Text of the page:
Wednesday, May 20, 2015

Shoot the Pianist!

In the 1960s there was a French film starring Charles Aznavour, called Tirez sur le Pianiste - Shoot the Pianist. I never thought I would come to write about an actual attempt. I discovered this story while digging into the history the Palace.

In the early days of silent film, subtitles carried the rather crude dialogue, and atmosphere was created by a skilled pianist who would vary the music according to the scene.

In 1920 the resident pianist at the Palace was Gladys Smith who lived at her parent's house at 97 Anson Road.

She was being courted by an 18 year old by the name of Reginald Riley. He was an electrical apprentice in the Carriage Works. He lived with his father at the George at Stony Stratford, and we may infer that he was probably lodging in an unimproved outbuilding.

Gladys seems to have become fed up with Reginald and decided to terminate the relationship. She wrote letter to him on Christmas  eve 1919 to tell him as much.
 ‘I wish you the best of luck, and also health. I hope you will take care of yourself and control yourself.’ 
 ‘I feel convinced that being apart will be the best for both of us.’ 
Reginald was not willing to let go, and on the night of Saturday, December 27th 1919 at 10.10pm he went to see her as she was leaving the cinema and the two walked to her home. When she was about to go in he then asked her not to, and as they stood at the doorway she asked him if he been drinking. When he replied that he had she told him she hated it, to which he demanded, 
What game do you think you are playing with me. We don’t have much time together and tonight we have had no time at all.”
When he asked if she still wanted him she replied, 
“No, not in the way you have shown yourself of late.”
At this he grabbed her hand and said he would frighten her and make her put her hands up, but she replied, 
“No you won’t, you haven’t frightened me yet.” 
The next move shocked Gladys. He took a revolver out of his pocket and fired it at her. She apparently did not see the gun or feel anything, but she did see a flash and hear the report. She went inside and slammed the door.
Once inside  she discovered that only  a button had been shattered and her coat was singed. It was a narrow escape.

Her father and the lodger went out to challenge Reginald Riley n found him quiet unconcerned and asked Mr Smith to give him a fag!

Another neighbour was now on the scene and they jointly tried to get the gun away from him  and, while his pockets were being searched, he suddenly made a run for it. The men immediately gave chase but as they got near the fugitive he turned and fired at the then. Before long he was out of  ammunition and the despertethe youth threw the gun away and ran into a back way. Here he was seized by his pursuers who took him to the house of police sergeant Honour.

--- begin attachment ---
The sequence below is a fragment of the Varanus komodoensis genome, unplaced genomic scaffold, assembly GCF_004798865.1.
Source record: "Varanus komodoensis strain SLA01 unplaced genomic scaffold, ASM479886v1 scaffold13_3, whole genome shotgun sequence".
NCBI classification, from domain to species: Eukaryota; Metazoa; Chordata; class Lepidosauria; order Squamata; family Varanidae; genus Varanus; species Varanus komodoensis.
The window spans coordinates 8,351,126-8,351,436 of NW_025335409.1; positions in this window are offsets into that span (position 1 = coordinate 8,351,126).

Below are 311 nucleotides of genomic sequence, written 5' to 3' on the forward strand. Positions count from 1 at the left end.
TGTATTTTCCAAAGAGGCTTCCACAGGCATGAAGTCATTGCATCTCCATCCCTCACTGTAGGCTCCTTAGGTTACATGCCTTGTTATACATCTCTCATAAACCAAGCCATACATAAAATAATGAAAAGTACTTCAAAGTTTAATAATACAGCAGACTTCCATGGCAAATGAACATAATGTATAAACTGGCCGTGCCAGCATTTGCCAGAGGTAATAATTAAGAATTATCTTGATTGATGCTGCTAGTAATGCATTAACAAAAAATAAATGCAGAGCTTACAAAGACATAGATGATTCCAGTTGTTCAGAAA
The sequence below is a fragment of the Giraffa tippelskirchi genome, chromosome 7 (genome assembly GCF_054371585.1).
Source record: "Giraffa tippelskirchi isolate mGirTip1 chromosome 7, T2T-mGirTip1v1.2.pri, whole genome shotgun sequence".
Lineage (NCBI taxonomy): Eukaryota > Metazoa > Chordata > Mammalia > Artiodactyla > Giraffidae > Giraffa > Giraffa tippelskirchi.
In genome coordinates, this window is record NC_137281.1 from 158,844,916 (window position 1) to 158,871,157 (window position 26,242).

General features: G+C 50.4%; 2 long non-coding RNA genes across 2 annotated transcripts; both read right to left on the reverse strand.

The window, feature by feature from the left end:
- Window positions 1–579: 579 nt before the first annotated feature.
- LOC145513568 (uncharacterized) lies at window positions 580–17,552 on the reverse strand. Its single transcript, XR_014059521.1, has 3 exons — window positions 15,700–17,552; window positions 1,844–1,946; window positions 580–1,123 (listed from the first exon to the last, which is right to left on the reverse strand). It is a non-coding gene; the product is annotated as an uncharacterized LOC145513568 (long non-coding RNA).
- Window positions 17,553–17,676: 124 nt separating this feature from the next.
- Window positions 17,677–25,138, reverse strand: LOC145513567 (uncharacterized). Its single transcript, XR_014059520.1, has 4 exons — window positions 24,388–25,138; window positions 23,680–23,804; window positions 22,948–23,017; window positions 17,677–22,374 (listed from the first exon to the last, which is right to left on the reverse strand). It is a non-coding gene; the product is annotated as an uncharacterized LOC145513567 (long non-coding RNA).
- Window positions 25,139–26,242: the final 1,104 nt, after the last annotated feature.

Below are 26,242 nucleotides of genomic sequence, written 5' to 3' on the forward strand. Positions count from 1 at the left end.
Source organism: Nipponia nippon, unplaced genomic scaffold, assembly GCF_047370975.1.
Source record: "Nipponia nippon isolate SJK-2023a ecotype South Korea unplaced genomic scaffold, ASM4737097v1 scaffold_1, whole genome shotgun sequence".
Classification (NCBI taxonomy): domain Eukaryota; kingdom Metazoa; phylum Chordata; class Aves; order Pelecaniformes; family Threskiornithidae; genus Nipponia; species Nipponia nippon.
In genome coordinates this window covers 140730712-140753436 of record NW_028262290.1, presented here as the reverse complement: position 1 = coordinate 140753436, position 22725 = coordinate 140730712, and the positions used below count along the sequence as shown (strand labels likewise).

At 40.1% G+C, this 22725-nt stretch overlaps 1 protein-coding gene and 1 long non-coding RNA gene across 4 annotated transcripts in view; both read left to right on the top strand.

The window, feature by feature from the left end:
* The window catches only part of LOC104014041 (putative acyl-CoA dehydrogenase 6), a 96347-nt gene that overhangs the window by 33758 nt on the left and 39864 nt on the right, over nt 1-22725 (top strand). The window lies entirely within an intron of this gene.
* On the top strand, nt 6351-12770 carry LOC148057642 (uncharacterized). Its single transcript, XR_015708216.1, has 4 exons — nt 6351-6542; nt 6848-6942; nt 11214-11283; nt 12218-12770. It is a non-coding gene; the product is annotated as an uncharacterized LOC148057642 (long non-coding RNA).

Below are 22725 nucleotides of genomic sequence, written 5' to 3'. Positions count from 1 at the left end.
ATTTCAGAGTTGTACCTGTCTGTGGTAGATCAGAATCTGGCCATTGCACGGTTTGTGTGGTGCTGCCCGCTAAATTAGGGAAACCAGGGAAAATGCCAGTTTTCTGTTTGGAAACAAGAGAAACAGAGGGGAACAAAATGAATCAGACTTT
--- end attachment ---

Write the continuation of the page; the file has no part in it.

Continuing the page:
There Mr. Smith explained that Riley had shot at his daughter with a revolver and when asked if he understood the accusation Riley said, 
“Yes, sergeant. I quite understand. It is quite true what they say.” 
On being told he would be arrested on a charge of attempted murder he said, “Alright, sergeant. I feel a bit upset. They had been saying things about me.” 
Police sergeant Honour then took him to Stony Stratford police station, where upon being charged the prisoner said, “I am a good shot, and I can’t understand how I came to miss her.” 
He was then remanded in custody until January 2nd when, unshaven and with eyes seeming a little wild, he appeared at Stony Stratford police station before a packed court. There he was further charged with shooting at a man with intent to harm, and for stabbing Francis Craddock at Wolverton on Christmas Eve. This had been with a knuckle duster made from an old knife, and during the evidence the reconstructed coat button, flattened on one side, was produced. During the proceedings it was revealed that about six weeks ago he had bought a revolver and cartridges for 10s from an apprentice fitter of York Road, Stony Stratford, and also disclosed was his home service in the R.A.F., from June 1918 to May 1919. By the verdict of the court he was detained for trial at the Bucks Assizes at Aylesbury, where on Friday, January 16th 1920 he appeared before Mr. Justice Horridge. 

Three charges were brought but acting for the defence Sir Ryland Adkins MP said that although his client pleaded guilty he asked that the intent to murder be dropped, and this was agreed. The Judge said the report he received from the Governors of Borstal Gaol stated the prisoner to be a most respectable young man. He had no previous convictions and the case was not recommended for the Borstal Institution. As for other evidence, a report was read from the Bucks constabulary stating that on July 29th 1919 the accused had been seen in London Road, Stony Stratford, in a very excited condition. When asked what was the matter he said he had killed his girl at Stony Stratford but when he ‘came to himself’ after being detained he wanted to know why he was there. This the defence claimed proved him to be of a highly strung disposition, and therefore liable to be greatly upset on receiving a letter from his sweetheart saying it would be best for them to part. 


In conclusion the Judge said that men must learn that they could not act in this way just because girls, as they had a perfect right to do, declined their company. This kind of thing was by no means exceptional in his experience, and a sentence of 18 months’ hard labour was imposed.

Reginald Riley appears as a very unstable character and was also very possessive We know the type, common enough even today, but without the slightly lunatic tendency to fire guns at people.

I don't know what happened to Reginald Riley and he does not appear in North Bucks again. perhaps he emigrated.

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